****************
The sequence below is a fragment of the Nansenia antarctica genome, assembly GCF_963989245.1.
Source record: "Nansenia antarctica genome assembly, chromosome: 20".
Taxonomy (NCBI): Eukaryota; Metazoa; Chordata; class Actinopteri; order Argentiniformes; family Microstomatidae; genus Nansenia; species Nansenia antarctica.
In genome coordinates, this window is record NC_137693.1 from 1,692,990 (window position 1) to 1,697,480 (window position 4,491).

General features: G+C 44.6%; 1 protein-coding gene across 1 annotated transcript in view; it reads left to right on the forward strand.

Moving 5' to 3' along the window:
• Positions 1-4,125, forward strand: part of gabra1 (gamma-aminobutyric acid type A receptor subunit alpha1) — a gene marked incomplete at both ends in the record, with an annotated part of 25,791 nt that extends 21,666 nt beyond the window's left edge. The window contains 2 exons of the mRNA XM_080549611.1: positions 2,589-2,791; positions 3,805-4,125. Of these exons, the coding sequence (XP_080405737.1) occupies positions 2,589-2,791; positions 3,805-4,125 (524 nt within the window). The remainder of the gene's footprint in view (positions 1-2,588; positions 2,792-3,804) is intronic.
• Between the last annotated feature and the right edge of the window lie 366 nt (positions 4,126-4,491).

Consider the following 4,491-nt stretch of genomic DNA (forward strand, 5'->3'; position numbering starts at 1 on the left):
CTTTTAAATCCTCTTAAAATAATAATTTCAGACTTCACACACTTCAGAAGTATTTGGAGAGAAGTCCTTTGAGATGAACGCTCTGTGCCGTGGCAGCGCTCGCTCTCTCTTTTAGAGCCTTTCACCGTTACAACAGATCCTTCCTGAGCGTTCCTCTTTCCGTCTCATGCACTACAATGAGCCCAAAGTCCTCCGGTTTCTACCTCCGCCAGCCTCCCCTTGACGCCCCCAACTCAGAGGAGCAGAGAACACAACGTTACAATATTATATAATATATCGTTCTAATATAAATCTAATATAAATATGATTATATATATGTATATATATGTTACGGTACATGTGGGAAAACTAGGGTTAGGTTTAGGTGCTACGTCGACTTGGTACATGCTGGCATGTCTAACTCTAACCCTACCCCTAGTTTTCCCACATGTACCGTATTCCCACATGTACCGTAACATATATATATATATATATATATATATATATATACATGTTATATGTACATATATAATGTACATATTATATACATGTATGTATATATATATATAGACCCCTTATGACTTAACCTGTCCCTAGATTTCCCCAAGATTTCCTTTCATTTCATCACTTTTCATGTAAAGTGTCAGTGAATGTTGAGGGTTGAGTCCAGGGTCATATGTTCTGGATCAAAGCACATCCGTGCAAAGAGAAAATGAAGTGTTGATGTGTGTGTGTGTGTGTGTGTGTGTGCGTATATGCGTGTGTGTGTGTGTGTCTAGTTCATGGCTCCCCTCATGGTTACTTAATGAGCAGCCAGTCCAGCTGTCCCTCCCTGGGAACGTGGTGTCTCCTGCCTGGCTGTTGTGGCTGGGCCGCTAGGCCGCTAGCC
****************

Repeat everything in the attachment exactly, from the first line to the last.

The sequence below is a fragment of the Nansenia antarctica genome, assembly GCF_963989245.1.
Source record: "Nansenia antarctica genome assembly, chromosome: 20".
Taxonomy (NCBI): Eukaryota; Metazoa; Chordata; class Actinopteri; order Argentiniformes; family Microstomatidae; genus Nansenia; species Nansenia antarctica.
In genome coordinates, this window is record NC_137693.1 from 1,692,990 (window position 1) to 1,697,480 (window position 4,491).

General features: G+C 44.6%; 1 protein-coding gene across 1 annotated transcript in view; it reads left to right on the forward strand.

Moving 5' to 3' along the window:
• Positions 1-4,125, forward strand: part of gabra1 (gamma-aminobutyric acid type A receptor subunit alpha1) — a gene marked incomplete at both ends in the record, with an annotated part of 25,791 nt that extends 21,666 nt beyond the window's left edge. The window contains 2 exons of the mRNA XM_080549611.1: positions 2,589-2,791; positions 3,805-4,125. Of these exons, the coding sequence (XP_080405737.1) occupies positions 2,589-2,791; positions 3,805-4,125 (524 nt within the window). The remainder of the gene's footprint in view (positions 1-2,588; positions 2,792-3,804) is intronic.
• Between the last annotated feature and the right edge of the window lie 366 nt (positions 4,126-4,491).

Consider the following 4,491-nt stretch of genomic DNA (forward strand, 5'->3'; position numbering starts at 1 on the left):
CTTTTAAATCCTCTTAAAATAATAATTTCAGACTTCACACACTTCAGAAGTATTTGGAGAGAAGTCCTTTGAGATGAACGCTCTGTGCCGTGGCAGCGCTCGCTCTCTCTTTTAGAGCCTTTCACCGTTACAACAGATCCTTCCTGAGCGTTCCTCTTTCCGTCTCATGCACTACAATGAGCCCAAAGTCCTCCGGTTTCTACCTCCGCCAGCCTCCCCTTGACGCCCCCAACTCAGAGGAGCAGAGAACACAACGTTACAATATTATATAATATATCGTTCTAATATAAATCTAATATAAATATGATTATATATATGTATATATATGTTACGGTACATGTGGGAAAACTAGGGTTAGGTTTAGGTGCTACGTCGACTTGGTACATGCTGGCATGTCTAACTCTAACCCTACCCCTAGTTTTCCCACATGTACCGTATTCCCACATGTACCGTAACATATATATATATATATATATATATATATATATACATGTTATATGTACATATATAATGTACATATTATATACATGTATGTATATATATATATAGACCCCTTATGACTTAACCTGTCCCTAGATTTCCCCAAGATTTCCTTTCATTTCATCACTTTTCATGTAAAGTGTCAGTGAATGTTGAGGGTTGAGTCCAGGGTCATATGTTCTGGATCAAAGCACATCCGTGCAAAGAGAAAATGAAGTGTTGATGTGTGTGTGTGTGTGTGTGTGTGTGCGTATATGCGTGTGTGTGTGTGTGTCTAGTTCATGGCTCCCCTCATGGTTACTTAATGAGCAGCCAGTCCAGCTGTCCCTCCCTGGGAACGTGGTGTCTCCTGCCTGGCTGTTGTGGCTGGGCCGCTAGGCCGCTAGCC